Although such indirect approaches must be used with caution, since a letter obviously lacks the human intonation etc that we would naturally communicate if we were dealing with the person face-to-face, nevertheless such methods do also allow the ‘correctee’ time to consider the issue properly before having to supply any response. Face-to-face correction, or correction given over the ’phone, affords the person vastly less time to chew the matter over before needing to give some sort of reply. And this brings me happily to my final thought on how best to bring correction…

 Specifically, we frequently cannot expect the other person to change, or even to accept our correction, there and then. This is especially true: (a) if the person is not very mature spiritually, or (b) if the issue we are seeking to correct is something the person has believed for a long time or is something they have taught a lot of other people, or (c) if our correction represents a major shift in their worldview. In such cases it is only fair, once we have made our point clearly and fully, that the other person be allowed to take it away, check the Word, meditate on it, and ask others about it...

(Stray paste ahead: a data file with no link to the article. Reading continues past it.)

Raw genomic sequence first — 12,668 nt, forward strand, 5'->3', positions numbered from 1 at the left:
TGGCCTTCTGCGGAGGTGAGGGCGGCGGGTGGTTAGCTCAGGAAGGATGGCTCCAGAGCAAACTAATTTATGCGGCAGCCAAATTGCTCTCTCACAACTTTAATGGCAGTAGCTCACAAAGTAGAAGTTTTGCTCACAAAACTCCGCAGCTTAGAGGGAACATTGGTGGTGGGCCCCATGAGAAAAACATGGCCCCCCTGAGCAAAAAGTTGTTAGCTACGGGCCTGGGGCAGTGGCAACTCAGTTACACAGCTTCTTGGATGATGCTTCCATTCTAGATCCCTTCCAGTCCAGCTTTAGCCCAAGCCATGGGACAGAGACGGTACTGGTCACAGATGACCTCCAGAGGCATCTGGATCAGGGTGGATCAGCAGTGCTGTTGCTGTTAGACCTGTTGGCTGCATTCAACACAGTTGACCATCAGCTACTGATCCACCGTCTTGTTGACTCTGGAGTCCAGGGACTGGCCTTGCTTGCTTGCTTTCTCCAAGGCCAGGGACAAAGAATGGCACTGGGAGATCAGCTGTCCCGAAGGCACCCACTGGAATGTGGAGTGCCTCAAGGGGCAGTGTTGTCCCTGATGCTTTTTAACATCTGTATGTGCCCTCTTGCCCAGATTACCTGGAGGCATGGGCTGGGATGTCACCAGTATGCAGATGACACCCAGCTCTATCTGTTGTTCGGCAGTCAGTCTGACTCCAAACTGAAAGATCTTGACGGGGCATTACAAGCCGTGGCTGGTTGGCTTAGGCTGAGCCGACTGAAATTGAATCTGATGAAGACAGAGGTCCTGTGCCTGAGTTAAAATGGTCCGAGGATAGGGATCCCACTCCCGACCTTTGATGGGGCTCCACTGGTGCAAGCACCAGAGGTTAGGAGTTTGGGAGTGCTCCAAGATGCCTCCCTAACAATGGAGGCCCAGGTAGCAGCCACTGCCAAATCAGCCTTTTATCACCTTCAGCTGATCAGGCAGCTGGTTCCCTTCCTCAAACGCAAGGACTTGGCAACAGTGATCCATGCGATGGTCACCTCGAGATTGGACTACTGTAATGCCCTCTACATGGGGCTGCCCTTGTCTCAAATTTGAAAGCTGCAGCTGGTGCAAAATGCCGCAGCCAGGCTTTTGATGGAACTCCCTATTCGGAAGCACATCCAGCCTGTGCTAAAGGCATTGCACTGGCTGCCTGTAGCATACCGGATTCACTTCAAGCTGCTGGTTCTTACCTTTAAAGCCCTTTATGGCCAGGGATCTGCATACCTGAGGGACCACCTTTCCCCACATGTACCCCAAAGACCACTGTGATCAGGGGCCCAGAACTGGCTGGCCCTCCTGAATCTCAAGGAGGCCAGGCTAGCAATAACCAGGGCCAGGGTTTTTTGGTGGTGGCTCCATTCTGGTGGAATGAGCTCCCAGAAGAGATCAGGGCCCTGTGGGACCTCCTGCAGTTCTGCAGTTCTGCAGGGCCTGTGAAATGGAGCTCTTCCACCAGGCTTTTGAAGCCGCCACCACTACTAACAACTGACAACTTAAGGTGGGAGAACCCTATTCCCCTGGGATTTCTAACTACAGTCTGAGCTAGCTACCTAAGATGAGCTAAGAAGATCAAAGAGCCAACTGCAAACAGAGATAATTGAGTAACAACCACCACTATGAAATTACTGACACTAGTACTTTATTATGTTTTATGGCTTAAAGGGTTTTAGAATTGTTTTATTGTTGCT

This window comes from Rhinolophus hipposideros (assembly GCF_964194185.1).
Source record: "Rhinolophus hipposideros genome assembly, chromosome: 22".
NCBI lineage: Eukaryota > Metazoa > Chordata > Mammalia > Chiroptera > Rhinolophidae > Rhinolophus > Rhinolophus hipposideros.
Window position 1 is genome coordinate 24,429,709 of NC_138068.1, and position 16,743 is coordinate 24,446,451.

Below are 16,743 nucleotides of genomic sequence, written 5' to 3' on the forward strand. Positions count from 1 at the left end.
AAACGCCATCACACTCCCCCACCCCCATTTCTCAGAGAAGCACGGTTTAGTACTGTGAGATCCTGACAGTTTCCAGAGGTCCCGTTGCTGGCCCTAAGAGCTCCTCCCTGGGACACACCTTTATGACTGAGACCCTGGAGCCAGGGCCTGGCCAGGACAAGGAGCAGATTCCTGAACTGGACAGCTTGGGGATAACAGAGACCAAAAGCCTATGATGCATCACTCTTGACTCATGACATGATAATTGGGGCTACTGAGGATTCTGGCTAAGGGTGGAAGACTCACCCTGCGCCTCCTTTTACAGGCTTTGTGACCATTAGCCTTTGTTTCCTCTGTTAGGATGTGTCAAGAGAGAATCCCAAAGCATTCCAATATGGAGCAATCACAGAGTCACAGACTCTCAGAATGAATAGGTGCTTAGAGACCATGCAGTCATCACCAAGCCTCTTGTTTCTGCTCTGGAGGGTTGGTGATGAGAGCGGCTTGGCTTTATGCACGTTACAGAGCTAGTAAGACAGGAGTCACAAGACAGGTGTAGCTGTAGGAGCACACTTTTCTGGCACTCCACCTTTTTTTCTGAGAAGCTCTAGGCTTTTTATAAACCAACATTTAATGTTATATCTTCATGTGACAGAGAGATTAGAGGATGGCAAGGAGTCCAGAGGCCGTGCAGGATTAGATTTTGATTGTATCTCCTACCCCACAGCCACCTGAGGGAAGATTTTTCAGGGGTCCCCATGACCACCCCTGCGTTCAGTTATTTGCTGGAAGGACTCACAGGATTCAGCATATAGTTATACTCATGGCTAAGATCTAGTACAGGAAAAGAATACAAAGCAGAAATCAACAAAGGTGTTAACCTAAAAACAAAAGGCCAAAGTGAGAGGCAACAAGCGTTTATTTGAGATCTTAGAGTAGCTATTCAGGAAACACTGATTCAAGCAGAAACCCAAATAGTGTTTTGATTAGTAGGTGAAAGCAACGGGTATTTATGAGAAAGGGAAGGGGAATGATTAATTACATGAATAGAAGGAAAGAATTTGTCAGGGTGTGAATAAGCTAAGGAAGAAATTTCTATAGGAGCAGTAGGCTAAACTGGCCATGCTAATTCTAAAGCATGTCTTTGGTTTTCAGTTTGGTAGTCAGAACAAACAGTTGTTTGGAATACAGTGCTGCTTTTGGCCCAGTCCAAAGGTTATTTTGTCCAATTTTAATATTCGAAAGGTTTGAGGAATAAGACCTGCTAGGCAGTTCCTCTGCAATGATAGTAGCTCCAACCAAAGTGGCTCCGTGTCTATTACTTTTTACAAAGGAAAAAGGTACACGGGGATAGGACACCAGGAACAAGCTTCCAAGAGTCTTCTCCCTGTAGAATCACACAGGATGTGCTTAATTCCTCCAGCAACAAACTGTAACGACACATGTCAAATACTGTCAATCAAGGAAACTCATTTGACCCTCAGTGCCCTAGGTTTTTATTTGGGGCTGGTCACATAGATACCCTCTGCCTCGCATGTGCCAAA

If the person seems unresponsive while we are trying to correct them, we really do have to learn to ‘back off’ and give them space to consider our concern in their own time rather than to keep hammering them with the same point on that one occasion – which will only get both sides agitated (and therefore at risk of saying something they will regret). After all, there is seldom any desperate hurry for the person to change, and a surprisingly large proportion of such people will take your comments seriously when they mull them over during the subsequent hours and days.  



Well, that’s it. When being corrected, we need to be Careful, Open, Amiable and Thankful. (One way to remember this is c – o – a – t, or ‘coat’.) And when giving correction we need to be Careful, Amiable and Prayerful (which could be summarized as c - a - p or ‘cap’.) Whichever situation we find ourselves in, let’s make sure we’re ‘covered’ with our coat or cap.